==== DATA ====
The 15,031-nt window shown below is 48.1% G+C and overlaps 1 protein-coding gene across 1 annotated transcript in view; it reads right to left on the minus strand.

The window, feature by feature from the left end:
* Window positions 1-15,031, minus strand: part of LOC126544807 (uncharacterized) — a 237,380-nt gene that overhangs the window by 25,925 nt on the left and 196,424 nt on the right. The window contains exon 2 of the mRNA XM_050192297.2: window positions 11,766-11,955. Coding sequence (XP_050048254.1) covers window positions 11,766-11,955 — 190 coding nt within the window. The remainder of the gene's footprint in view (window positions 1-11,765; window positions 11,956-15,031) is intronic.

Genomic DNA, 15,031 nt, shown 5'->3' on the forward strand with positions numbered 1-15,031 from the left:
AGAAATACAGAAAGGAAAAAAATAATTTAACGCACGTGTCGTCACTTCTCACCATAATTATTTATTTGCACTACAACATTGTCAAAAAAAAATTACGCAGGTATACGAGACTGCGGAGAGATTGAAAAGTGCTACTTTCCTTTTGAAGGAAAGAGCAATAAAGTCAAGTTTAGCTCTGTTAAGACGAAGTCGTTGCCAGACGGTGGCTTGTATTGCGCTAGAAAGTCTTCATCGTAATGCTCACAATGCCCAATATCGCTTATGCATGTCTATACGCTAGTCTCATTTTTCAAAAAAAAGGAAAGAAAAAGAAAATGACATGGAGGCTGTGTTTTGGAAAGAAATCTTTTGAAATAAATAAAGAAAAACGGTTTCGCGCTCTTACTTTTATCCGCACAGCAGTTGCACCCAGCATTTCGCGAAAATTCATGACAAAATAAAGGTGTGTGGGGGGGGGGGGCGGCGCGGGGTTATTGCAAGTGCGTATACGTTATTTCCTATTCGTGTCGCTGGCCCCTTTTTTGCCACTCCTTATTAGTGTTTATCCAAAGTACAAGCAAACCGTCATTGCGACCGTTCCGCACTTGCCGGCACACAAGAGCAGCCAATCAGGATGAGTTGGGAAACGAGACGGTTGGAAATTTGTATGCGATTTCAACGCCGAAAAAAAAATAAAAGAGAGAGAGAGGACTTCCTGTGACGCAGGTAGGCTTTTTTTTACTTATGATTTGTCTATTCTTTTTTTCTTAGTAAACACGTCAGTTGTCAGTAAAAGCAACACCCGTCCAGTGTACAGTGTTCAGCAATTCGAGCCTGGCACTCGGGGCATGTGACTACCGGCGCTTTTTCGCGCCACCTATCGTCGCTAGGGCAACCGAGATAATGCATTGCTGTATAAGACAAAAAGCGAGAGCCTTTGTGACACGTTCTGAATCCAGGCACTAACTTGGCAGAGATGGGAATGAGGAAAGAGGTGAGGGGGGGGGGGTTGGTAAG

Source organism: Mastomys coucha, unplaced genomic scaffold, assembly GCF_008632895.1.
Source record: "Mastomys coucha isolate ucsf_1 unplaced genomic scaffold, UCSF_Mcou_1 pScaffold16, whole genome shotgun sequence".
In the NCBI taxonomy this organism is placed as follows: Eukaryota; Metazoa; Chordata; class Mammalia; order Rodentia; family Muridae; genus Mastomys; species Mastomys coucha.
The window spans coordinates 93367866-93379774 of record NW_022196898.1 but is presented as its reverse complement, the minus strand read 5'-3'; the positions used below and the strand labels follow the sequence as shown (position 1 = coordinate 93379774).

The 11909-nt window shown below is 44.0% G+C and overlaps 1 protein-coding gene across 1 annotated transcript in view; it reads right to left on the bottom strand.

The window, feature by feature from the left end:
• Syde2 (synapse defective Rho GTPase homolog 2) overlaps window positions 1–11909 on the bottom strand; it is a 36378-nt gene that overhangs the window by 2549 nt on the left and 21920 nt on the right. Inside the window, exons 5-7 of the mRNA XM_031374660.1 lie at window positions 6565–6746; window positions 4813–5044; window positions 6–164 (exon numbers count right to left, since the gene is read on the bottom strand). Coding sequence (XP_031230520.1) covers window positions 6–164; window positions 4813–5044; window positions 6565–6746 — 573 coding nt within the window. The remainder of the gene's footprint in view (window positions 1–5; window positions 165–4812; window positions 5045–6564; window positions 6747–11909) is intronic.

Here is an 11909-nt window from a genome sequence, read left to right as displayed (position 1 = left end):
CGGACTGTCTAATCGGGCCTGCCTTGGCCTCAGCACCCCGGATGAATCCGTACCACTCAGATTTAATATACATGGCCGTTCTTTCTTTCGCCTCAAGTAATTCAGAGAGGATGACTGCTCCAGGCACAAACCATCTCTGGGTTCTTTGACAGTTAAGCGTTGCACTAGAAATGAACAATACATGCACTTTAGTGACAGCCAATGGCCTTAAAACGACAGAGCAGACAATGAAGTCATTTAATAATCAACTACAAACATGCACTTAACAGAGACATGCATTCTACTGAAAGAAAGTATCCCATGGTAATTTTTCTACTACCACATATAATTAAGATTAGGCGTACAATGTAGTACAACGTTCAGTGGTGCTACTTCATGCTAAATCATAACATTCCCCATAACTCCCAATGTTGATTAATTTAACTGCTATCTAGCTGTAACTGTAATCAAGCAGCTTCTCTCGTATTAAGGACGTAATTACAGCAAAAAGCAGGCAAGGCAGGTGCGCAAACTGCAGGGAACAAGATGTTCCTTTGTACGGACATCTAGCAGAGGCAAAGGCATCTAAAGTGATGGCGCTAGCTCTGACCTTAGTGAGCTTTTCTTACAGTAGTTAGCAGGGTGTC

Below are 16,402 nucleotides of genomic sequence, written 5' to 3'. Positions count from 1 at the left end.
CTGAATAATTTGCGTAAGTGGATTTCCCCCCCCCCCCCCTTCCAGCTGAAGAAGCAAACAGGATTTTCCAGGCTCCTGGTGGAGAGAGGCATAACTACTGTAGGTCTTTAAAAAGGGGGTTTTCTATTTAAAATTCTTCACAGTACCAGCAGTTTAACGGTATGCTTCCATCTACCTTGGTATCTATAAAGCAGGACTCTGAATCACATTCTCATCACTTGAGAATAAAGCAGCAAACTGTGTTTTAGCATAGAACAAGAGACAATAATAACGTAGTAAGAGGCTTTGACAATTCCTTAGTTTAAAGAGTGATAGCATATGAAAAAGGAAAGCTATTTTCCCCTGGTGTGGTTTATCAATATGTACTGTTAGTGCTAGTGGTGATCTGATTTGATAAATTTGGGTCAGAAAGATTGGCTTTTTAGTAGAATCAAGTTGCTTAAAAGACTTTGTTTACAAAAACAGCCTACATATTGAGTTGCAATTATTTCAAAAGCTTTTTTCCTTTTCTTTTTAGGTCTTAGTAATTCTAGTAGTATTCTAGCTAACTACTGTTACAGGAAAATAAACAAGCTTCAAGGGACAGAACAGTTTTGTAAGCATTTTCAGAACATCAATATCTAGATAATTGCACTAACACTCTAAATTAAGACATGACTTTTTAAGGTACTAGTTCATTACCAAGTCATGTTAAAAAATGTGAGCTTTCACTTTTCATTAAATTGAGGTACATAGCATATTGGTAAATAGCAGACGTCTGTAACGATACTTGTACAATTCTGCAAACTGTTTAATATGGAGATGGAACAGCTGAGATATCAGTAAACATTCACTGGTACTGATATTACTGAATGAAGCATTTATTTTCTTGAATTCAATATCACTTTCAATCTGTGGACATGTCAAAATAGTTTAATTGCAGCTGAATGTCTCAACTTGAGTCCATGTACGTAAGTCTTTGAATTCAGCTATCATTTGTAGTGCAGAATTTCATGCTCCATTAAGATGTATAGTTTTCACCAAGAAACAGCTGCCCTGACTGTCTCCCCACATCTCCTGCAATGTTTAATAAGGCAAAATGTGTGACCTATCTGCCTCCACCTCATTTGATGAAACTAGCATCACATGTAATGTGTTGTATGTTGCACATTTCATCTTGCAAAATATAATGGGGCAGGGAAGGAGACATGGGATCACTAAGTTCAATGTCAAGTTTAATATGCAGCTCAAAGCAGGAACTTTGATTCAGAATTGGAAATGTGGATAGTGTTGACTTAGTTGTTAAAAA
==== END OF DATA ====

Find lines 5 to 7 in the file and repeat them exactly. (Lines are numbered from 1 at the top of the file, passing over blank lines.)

AGAAATACAGAAAGGAAAAAAATAATTTAACGCACGTGTCGTCACTTCTCACCATAATTATTTATTTGCACTACAACATTGTCAAAAAAAAATTACGCAGGTATACGAGACTGCGGAGAGATTGAAAAGTGCTACTTTCCTTTTGAAGGAAAGAGCAATAAAGTCAAGTTTAGCTCTGTTAAGACGAAGTCGTTGCCAGACGGTGGCTTGTATTGCGCTAGAAAGTCTTCATCGTAATGCTCACAATGCCCAATATCGCTTATGCATGTCTATACGCTAGTCTCATTTTTCAAAAAAAAGGAAAGAAAAAGAAAATGACATGGAGGCTGTGTTTTGGAAAGAAATCTTTTGAAATAAATAAAGAAAAACGGTTTCGCGCTCTTACTTTTATCCGCACAGCAGTTGCACCCAGCATTTCGCGAAAATTCATGACAAAATAAAGGTGTGTGGGGGGGGGGGGCGGCGCGGGGTTATTGCAAGTGCGTATACGTTATTTCCTATTCGTGTCGCTGGCCCCTTTTTTGCCACTCCTTATTAGTGTTTATCCAAAGTACAAGCAAACCGTCATTGCGACCGTTCCGCACTTGCCGGCACACAAGAGCAGCCAATCAGGATGAGTTGGGAAACGAGACGGTTGGAAATTTGTATGCGATTTCAACGCCGAAAAAAAAATAAAAGAGAGAGAGAGGACTTCCTGTGACGCAGGTAGGCTTTTTTTTACTTATGATTTGTCTATTCTTTTTTTCTTAGTAAACACGTCAGTTGTCAGTAAAAGCAACACCCGTCCAGTGTACAGTGTTCAGCAATTCGAGCCTGGCACTCGGGGCATGTGACTACCGGCGCTTTTTCGCGCCACCTATCGTCGCTAGGGCAACCGAGATAATGCATTGCTGTATAAGACAAAAAGCGAGAGCCTTTGTGACACGTTCTGAATCCAGGCACTAACTTGGCAGAGATGGGAATGAGGAAAGAGGTGAGGGGGGGGGGGTTGGTAAG

Source organism: Mastomys coucha, unplaced genomic scaffold, assembly GCF_008632895.1.
Source record: "Mastomys coucha isolate ucsf_1 unplaced genomic scaffold, UCSF_Mcou_1 pScaffold16, whole genome shotgun sequence".